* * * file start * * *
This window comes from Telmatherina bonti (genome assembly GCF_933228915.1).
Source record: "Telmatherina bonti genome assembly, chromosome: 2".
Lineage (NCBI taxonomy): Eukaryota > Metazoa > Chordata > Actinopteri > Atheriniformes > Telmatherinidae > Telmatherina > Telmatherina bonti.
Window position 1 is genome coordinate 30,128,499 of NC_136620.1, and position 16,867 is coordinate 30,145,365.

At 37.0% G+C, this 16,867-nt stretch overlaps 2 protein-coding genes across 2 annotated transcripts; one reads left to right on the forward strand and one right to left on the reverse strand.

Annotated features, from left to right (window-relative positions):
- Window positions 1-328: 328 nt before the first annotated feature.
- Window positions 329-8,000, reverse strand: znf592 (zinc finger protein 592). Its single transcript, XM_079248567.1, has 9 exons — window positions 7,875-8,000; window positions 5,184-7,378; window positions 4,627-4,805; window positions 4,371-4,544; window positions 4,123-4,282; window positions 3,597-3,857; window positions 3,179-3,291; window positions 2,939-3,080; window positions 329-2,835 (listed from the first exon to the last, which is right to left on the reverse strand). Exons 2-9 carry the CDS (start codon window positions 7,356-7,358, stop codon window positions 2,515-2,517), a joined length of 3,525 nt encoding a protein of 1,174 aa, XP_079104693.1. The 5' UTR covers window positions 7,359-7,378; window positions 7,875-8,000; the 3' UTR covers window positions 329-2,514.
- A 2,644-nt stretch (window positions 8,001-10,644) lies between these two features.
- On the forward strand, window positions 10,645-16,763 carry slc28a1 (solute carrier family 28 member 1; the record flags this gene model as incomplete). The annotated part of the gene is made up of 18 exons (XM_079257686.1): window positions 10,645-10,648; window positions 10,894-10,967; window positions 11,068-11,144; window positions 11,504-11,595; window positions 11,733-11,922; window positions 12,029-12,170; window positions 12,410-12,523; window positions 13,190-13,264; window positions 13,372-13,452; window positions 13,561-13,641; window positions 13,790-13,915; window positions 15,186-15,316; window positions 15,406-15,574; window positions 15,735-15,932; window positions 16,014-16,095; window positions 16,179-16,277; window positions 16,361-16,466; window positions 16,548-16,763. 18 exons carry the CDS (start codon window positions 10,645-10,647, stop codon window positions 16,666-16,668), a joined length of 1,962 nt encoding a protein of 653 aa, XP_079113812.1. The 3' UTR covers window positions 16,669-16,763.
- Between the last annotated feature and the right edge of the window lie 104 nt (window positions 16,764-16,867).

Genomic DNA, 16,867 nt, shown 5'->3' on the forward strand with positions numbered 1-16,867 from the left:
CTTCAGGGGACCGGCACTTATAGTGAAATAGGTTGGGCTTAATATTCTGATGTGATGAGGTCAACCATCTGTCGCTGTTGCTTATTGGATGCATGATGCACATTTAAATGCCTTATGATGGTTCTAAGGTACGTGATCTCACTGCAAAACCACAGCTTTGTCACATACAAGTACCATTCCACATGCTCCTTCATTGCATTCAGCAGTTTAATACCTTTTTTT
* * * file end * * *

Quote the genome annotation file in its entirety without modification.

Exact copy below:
This window comes from Telmatherina bonti (genome assembly GCF_933228915.1).
Source record: "Telmatherina bonti genome assembly, chromosome: 2".
Lineage (NCBI taxonomy): Eukaryota > Metazoa > Chordata > Actinopteri > Atheriniformes > Telmatherinidae > Telmatherina > Telmatherina bonti.
Window position 1 is genome coordinate 30,128,499 of NC_136620.1, and position 16,867 is coordinate 30,145,365.

At 37.0% G+C, this 16,867-nt stretch overlaps 2 protein-coding genes across 2 annotated transcripts; one reads left to right on the forward strand and one right to left on the reverse strand.

Annotated features, from left to right (window-relative positions):
- Window positions 1-328: 328 nt before the first annotated feature.
- Window positions 329-8,000, reverse strand: znf592 (zinc finger protein 592). Its single transcript, XM_079248567.1, has 9 exons — window positions 7,875-8,000; window positions 5,184-7,378; window positions 4,627-4,805; window positions 4,371-4,544; window positions 4,123-4,282; window positions 3,597-3,857; window positions 3,179-3,291; window positions 2,939-3,080; window positions 329-2,835 (listed from the first exon to the last, which is right to left on the reverse strand). Exons 2-9 carry the CDS (start codon window positions 7,356-7,358, stop codon window positions 2,515-2,517), a joined length of 3,525 nt encoding a protein of 1,174 aa, XP_079104693.1. The 5' UTR covers window positions 7,359-7,378; window positions 7,875-8,000; the 3' UTR covers window positions 329-2,514.
- A 2,644-nt stretch (window positions 8,001-10,644) lies between these two features.
- On the forward strand, window positions 10,645-16,763 carry slc28a1 (solute carrier family 28 member 1; the record flags this gene model as incomplete). The annotated part of the gene is made up of 18 exons (XM_079257686.1): window positions 10,645-10,648; window positions 10,894-10,967; window positions 11,068-11,144; window positions 11,504-11,595; window positions 11,733-11,922; window positions 12,029-12,170; window positions 12,410-12,523; window positions 13,190-13,264; window positions 13,372-13,452; window positions 13,561-13,641; window positions 13,790-13,915; window positions 15,186-15,316; window positions 15,406-15,574; window positions 15,735-15,932; window positions 16,014-16,095; window positions 16,179-16,277; window positions 16,361-16,466; window positions 16,548-16,763. 18 exons carry the CDS (start codon window positions 10,645-10,647, stop codon window positions 16,666-16,668), a joined length of 1,962 nt encoding a protein of 653 aa, XP_079113812.1. The 3' UTR covers window positions 16,669-16,763.
- Between the last annotated feature and the right edge of the window lie 104 nt (window positions 16,764-16,867).

Genomic DNA, 16,867 nt, shown 5'->3' on the forward strand with positions numbered 1-16,867 from the left:
CTTCAGGGGACCGGCACTTATAGTGAAATAGGTTGGGCTTAATATTCTGATGTGATGAGGTCAACCATCTGTCGCTGTTGCTTATTGGATGCATGATGCACATTTAAATGCCTTATGATGGTTCTAAGGTACGTGATCTCACTGCAAAACCACAGCTTTGTCACATACAAGTACCATTCCACATGCTCCTTCATTGCATTCAGCAGTTTAATACCTTTTTTT